In this way, the stored string will always be 32 characters long.


Let’s take a look at how one way encryption works:


With our Smith example, you encrypt the ‘totoabcdefghijklmnopqrstuvwxyz04’ data string with PC1 and the ‘toto’ password as the PC1 key. This will give you a 64 byte string to be stored in your database.


With our second example, you encrypt the ‘mysecretpasswordabcdefghijklmn16’ data string with PC1 and the ‘mysecretpassword’ password as the PC1 key. This will give you a 64 byte string to be stored in your database.


Here is how to test if Smith can connect to your application. Let’s suppose that Smith has just entered his ‘toto’ password.


You generate the ‘totoabcdefghijklmnopqrstuvwxyz04’ string, then you encrypt it with the ‘toto’ password as the PC1 key. You will get a 64 byte string that you can compare with the 64 byte string stored in your database. If both match, then you can allow this user to connect to your application.


Hackers could still get hold of your database, but they will neither be able to determine the length of individual passwords, nor what the actual passwords might be.




I have created a word processor and I want to include encryption. I use PC1 256 bits input= BINARY output= BINARY. Can I use PC1 and the password the user will enter to encrypt the user’s documents?




You could, but it would not be the best method because all documents would be encrypted with the same key.


As a rule, a different key should be used for each document. However, most users do not want to memorize so many passwords. The solution is to use a random key to encrypt the document and to encrypt this random key with the user’s password.


So you must first create a random key each time a user wants to encrypt a document.


Let’s suppose that a user has just entered ‘mypassword’ as his document password.


The computer time is 17:23:03, the date 30-01-2004, the mouse position is X:123, Y:087, the free disk space is 128657784668 bytes.


You first reverse the order of the free bytes number. This is because the latter digits of such numbers have the highest renewal rate, i.e. they are most unpredictable. So a ‘128657784668’ free bytes number will be used as ‘866487756821’ in the encryption process.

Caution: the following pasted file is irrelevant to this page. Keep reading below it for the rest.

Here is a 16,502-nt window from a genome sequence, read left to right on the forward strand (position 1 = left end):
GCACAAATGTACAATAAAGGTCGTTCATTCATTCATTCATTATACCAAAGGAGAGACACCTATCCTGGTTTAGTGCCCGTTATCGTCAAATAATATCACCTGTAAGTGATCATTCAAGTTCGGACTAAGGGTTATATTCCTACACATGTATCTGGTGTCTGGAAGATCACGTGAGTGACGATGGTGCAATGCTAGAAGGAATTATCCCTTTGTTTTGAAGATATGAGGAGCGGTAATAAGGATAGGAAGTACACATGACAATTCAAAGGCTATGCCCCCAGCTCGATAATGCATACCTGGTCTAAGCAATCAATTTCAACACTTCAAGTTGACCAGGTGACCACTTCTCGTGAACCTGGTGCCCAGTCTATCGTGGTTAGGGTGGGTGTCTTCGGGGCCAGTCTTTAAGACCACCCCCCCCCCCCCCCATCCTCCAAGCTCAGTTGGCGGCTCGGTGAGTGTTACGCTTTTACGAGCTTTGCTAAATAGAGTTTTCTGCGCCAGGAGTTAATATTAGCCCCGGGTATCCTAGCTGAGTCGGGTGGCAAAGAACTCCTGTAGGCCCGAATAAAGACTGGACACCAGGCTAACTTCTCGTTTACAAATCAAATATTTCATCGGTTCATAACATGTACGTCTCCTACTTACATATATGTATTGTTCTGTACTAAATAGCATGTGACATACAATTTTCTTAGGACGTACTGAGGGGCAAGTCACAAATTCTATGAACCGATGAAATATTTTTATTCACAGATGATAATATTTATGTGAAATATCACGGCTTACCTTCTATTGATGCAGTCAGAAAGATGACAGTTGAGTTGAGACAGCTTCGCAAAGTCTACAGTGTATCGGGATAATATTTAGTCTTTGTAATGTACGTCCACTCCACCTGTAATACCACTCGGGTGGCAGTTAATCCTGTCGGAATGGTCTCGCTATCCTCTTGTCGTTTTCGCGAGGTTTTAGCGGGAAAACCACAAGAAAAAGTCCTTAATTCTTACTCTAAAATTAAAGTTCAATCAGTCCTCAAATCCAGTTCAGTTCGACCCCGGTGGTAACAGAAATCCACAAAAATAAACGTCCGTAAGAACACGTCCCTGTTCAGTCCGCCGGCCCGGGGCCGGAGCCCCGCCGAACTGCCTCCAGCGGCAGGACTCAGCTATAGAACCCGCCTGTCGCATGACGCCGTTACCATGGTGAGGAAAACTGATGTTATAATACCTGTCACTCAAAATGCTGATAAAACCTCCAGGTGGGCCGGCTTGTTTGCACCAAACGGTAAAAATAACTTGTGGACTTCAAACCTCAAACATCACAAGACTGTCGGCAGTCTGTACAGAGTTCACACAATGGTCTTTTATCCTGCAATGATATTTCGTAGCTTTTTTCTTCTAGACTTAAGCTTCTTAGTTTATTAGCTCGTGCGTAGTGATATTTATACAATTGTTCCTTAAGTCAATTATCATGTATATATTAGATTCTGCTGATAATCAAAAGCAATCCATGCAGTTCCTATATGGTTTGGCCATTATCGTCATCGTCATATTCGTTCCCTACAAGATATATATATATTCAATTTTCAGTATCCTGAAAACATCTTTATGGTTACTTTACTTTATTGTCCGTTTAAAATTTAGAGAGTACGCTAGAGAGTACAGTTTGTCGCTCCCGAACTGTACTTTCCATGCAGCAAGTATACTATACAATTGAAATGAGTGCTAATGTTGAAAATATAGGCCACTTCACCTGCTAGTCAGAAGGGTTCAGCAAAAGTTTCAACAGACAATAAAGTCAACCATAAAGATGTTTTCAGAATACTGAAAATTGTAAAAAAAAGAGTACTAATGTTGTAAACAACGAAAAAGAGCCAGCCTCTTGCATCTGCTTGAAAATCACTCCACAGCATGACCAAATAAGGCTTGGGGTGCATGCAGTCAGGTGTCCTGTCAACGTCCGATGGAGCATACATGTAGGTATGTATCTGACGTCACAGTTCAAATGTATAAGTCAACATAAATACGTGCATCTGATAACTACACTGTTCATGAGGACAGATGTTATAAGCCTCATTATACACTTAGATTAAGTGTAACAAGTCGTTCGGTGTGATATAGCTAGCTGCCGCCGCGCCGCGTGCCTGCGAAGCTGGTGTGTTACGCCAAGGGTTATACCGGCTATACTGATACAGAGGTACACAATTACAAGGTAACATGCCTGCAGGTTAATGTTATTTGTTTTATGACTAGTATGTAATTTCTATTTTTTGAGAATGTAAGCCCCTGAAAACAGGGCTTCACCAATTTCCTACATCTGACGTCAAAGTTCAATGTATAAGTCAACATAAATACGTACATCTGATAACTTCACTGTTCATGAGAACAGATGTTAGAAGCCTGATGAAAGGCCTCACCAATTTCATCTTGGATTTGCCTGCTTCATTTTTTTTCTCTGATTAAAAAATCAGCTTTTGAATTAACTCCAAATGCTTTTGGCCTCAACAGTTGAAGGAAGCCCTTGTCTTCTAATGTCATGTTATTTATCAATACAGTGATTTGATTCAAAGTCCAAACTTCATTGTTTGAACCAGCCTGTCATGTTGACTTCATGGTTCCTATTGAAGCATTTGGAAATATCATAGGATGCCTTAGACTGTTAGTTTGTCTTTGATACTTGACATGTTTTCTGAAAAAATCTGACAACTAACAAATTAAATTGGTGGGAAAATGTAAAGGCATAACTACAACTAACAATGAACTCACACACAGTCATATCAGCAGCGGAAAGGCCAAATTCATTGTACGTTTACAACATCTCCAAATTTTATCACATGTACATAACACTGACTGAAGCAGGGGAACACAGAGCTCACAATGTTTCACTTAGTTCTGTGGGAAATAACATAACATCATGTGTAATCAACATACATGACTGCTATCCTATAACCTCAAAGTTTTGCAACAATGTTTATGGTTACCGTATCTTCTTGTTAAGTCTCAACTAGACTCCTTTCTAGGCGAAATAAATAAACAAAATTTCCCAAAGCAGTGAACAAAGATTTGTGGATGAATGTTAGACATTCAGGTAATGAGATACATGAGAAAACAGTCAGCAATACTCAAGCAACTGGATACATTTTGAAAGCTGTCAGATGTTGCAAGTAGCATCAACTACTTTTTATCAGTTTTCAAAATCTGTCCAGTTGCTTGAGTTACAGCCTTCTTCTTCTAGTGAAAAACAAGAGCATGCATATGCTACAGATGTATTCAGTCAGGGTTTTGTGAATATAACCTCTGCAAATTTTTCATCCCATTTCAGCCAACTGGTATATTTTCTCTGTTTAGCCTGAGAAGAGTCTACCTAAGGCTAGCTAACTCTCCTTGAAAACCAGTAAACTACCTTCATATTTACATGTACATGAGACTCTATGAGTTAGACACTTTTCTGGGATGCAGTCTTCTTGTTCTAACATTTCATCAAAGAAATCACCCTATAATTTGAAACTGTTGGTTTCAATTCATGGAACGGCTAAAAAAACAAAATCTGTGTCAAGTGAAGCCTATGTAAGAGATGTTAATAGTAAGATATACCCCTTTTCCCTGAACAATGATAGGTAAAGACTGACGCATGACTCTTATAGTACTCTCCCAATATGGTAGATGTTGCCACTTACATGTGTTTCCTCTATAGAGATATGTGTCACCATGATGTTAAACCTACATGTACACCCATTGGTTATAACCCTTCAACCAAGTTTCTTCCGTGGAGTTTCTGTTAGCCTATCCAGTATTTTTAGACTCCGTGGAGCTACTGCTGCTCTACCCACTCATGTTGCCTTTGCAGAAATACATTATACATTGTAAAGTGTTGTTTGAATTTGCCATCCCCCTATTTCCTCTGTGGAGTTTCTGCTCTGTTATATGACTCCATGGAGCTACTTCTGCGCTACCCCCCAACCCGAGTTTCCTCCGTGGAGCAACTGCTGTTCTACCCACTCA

Then you have to generate a string with all the items that we just mentioned, i.e. time, date, mouse position, free disk space (in reverse order). You will get something like

’17:23:0330-01-200412308786648775’ of which you only take the first 32 bytes.


As a third step, you encrypt the resulting string with the user’s password (‘mypassword’). This will give you a 32 byte binary string (the binary output format is used here).


Here is our example string in hexadecimal:


RESULT KEY = 0DFEFCCD23FDAE121FF77E8F3D5DEEC4CC7876BE3567334839DF478214FE98FF (don’t forget that ‘OD’ or ‘FE’ is only a byte in hexadecimal and doesn’t take two bytes).


You then use this RESULT KEY to encrypt the user’s document with PC1 (input=binary format, output=binary format) into a file.


Next, you encrypt the RESULT KEY with the user’s password (‘mypassword’). Let’s call this encrypted result the ENCRYPTED RESULT KEY.


This ENCRYPTED RESULT KEY must be stored at the start or the end of the final encrypted document.


In this way, each time a user encrypts a different document, the RESULT KEY is different even though the password might be the same (‘mypassword’). This is because the time, date, free disk space and mouse position will be different each time.


Note that ONLY the ENCRYPTED RESULT KEY is stored within the encrypted document. Neither the RESULT KEY, nor the USER’S PASSWORD (‘mypassword’ in our example) should ever be stored within the encrypted document.


This is all for encryption.


Now let’s take a look at how decryption works.


Let’s suppose that our user has just entered his password (‘mypassword’). You read the ENCRYPTED RESULT KEY in the document. You decrypt the ENCRYPTED RESULT KEY with the password the user entered (‘mypassword’), and you get the following RESULT KEY: